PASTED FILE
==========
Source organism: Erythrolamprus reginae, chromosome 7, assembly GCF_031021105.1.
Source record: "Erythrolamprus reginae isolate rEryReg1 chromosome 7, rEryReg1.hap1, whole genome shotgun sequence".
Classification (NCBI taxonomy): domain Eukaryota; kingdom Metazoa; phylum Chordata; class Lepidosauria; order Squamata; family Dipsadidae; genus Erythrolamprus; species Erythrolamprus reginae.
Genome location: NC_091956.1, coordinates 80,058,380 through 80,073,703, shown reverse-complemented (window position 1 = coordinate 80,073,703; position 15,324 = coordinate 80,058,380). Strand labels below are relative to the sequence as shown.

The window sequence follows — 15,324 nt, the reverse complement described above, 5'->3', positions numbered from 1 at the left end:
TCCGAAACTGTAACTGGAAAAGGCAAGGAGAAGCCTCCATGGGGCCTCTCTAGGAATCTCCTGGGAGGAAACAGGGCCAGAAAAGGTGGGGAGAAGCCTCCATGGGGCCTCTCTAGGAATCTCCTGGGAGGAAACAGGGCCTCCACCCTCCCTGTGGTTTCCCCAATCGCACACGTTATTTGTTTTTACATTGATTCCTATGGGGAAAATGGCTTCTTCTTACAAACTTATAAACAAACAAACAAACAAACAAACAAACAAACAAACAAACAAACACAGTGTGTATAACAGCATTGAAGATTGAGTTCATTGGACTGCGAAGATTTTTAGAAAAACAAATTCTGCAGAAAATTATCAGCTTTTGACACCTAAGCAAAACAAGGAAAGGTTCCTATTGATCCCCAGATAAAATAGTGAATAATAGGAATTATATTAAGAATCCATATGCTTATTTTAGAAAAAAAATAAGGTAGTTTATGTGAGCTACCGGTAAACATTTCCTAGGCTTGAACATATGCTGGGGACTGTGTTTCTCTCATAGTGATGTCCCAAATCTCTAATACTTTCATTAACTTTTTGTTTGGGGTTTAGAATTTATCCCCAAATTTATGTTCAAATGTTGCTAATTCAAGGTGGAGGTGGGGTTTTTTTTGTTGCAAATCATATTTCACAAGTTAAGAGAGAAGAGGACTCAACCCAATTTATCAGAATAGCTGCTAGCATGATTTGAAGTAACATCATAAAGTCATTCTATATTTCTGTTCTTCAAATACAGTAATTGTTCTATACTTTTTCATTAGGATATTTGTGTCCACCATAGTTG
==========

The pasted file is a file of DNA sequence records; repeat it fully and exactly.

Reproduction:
Source organism: Erythrolamprus reginae, chromosome 7, assembly GCF_031021105.1.
Source record: "Erythrolamprus reginae isolate rEryReg1 chromosome 7, rEryReg1.hap1, whole genome shotgun sequence".
Classification (NCBI taxonomy): domain Eukaryota; kingdom Metazoa; phylum Chordata; class Lepidosauria; order Squamata; family Dipsadidae; genus Erythrolamprus; species Erythrolamprus reginae.
Genome location: NC_091956.1, coordinates 80,058,380 through 80,073,703, shown reverse-complemented (window position 1 = coordinate 80,073,703; position 15,324 = coordinate 80,058,380). Strand labels below are relative to the sequence as shown.

The window sequence follows — 15,324 nt, the reverse complement described above, 5'->3', positions numbered from 1 at the left end:
TCCGAAACTGTAACTGGAAAAGGCAAGGAGAAGCCTCCATGGGGCCTCTCTAGGAATCTCCTGGGAGGAAACAGGGCCAGAAAAGGTGGGGAGAAGCCTCCATGGGGCCTCTCTAGGAATCTCCTGGGAGGAAACAGGGCCTCCACCCTCCCTGTGGTTTCCCCAATCGCACACGTTATTTGTTTTTACATTGATTCCTATGGGGAAAATGGCTTCTTCTTACAAACTTATAAACAAACAAACAAACAAACAAACAAACAAACAAACAAACAAACACAGTGTGTATAACAGCATTGAAGATTGAGTTCATTGGACTGCGAAGATTTTTAGAAAAACAAATTCTGCAGAAAATTATCAGCTTTTGACACCTAAGCAAAACAAGGAAAGGTTCCTATTGATCCCCAGATAAAATAGTGAATAATAGGAATTATATTAAGAATCCATATGCTTATTTTAGAAAAAAAATAAGGTAGTTTATGTGAGCTACCGGTAAACATTTCCTAGGCTTGAACATATGCTGGGGACTGTGTTTCTCTCATAGTGATGTCCCAAATCTCTAATACTTTCATTAACTTTTTGTTTGGGGTTTAGAATTTATCCCCAAATTTATGTTCAAATGTTGCTAATTCAAGGTGGAGGTGGGGTTTTTTTTGTTGCAAATCATATTTCACAAGTTAAGAGAGAAGAGGACTCAACCCAATTTATCAGAATAGCTGCTAGCATGATTTGAAGTAACATCATAAAGTCATTCTATATTTCTGTTCTTCAAATACAGTAATTGTTCTATACTTTTTCATTAGGATATTTGTGTCCACCATAGTTG